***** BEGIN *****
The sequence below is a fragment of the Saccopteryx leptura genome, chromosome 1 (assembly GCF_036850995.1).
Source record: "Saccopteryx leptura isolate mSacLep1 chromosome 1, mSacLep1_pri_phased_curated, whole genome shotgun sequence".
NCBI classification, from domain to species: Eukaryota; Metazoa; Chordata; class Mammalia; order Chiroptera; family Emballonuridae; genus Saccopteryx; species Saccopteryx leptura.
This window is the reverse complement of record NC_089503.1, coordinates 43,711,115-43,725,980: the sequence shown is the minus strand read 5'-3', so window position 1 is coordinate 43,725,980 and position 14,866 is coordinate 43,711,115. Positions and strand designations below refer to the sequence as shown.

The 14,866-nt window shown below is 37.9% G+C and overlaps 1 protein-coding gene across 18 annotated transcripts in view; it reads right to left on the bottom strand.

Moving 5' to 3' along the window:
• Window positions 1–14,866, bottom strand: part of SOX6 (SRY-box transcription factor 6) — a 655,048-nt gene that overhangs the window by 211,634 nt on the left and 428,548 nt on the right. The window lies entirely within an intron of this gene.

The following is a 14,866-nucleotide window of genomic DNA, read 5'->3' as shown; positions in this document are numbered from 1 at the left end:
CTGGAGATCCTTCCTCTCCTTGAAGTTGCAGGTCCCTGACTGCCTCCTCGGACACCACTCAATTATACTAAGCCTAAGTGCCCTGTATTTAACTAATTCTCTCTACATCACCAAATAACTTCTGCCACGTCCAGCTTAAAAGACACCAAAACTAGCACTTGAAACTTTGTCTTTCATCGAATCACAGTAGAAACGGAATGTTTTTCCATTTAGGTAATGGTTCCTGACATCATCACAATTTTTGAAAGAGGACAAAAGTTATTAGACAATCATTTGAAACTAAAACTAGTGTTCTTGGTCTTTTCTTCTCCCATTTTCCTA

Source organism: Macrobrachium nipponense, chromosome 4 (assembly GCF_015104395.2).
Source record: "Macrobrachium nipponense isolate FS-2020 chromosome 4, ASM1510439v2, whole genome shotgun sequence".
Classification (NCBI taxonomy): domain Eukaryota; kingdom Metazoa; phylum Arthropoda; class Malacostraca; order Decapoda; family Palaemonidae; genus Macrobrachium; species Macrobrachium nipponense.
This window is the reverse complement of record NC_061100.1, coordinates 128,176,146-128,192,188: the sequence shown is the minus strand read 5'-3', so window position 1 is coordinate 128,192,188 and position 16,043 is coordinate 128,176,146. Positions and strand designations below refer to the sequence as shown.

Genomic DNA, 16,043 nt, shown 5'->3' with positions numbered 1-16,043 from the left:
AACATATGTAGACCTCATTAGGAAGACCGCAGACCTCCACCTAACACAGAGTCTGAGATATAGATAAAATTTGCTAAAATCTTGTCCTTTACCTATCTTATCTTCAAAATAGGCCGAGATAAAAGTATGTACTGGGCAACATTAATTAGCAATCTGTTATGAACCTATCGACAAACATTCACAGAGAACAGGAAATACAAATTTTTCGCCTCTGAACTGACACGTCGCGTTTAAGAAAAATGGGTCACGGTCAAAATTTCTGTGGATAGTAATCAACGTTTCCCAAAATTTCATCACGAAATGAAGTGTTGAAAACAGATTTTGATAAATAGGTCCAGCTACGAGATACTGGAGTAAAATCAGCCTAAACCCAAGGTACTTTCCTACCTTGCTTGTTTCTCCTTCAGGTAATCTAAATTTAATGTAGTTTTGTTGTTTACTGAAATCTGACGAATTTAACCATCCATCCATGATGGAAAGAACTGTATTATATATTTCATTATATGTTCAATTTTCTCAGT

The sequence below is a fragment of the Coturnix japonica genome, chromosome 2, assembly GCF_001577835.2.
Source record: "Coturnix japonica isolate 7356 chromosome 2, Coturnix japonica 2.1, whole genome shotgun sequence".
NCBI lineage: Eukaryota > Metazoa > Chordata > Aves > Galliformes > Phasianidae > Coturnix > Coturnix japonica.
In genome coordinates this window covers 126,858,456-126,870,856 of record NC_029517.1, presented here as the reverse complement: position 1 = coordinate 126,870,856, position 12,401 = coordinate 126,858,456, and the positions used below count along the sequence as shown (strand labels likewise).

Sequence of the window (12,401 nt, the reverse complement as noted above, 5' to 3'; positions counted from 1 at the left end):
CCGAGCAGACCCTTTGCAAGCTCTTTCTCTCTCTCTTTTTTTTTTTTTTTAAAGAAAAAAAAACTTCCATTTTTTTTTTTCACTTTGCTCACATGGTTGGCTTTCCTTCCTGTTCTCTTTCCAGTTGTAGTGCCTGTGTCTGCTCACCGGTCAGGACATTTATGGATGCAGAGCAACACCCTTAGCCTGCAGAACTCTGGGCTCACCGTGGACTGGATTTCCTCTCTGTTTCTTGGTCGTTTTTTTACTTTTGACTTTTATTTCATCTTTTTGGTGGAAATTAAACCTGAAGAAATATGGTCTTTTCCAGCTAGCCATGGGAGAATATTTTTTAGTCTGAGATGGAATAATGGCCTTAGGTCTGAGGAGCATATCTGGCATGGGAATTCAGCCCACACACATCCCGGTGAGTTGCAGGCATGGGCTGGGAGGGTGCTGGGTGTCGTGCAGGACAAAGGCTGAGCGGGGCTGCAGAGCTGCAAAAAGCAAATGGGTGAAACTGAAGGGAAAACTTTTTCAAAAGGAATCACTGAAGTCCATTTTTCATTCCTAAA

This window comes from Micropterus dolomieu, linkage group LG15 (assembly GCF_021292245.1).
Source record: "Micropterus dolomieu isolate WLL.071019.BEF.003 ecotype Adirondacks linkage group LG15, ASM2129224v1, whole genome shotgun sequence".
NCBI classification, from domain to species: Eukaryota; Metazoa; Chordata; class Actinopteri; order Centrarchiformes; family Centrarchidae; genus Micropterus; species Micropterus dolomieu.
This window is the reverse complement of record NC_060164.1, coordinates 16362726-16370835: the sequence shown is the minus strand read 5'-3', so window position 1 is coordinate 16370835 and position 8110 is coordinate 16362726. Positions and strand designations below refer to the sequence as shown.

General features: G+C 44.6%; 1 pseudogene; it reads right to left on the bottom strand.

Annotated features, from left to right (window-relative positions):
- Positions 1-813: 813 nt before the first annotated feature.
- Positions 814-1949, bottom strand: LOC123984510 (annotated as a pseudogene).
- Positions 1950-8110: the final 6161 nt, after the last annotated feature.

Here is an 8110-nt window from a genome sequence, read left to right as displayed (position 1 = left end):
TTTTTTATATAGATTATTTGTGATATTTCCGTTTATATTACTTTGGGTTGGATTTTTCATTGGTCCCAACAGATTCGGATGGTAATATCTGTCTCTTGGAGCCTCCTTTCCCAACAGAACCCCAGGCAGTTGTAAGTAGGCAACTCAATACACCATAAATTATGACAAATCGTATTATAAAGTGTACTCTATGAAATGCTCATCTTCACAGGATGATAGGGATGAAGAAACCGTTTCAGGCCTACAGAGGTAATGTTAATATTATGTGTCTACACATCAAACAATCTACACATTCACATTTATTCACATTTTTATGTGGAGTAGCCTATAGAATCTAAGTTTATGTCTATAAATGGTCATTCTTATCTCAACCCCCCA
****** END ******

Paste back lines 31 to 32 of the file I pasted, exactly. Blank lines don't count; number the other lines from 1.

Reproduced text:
Here is an 8110-nt window from a genome sequence, read left to right as displayed (position 1 = left end):
TTTTTTATATAGATTATTTGTGATATTTCCGTTTATATTACTTTGGGTTGGATTTTTCATTGGTCCCAACAGATTCGGATGGTAATATCTGTCTCTTGGAGCCTCCTTTCCCAACAGAACCCCAGGCAGTTGTAAGTAGGCAACTCAATACACCATAAATTATGACAAATCGTATTATAAAGTGTACTCTATGAAATGCTCATCTTCACAGGATGATAGGGATGAAGAAACCGTTTCAGGCCTACAGAGGTAATGTTAATATTATGTGTCTACACATCAAACAATCTACACATTCACATTTATTCACATTTTTATGTGGAGTAGCCTATAGAATCTAAGTTTATGTCTATAAATGGTCATTCTTATCTCAACCCCCCA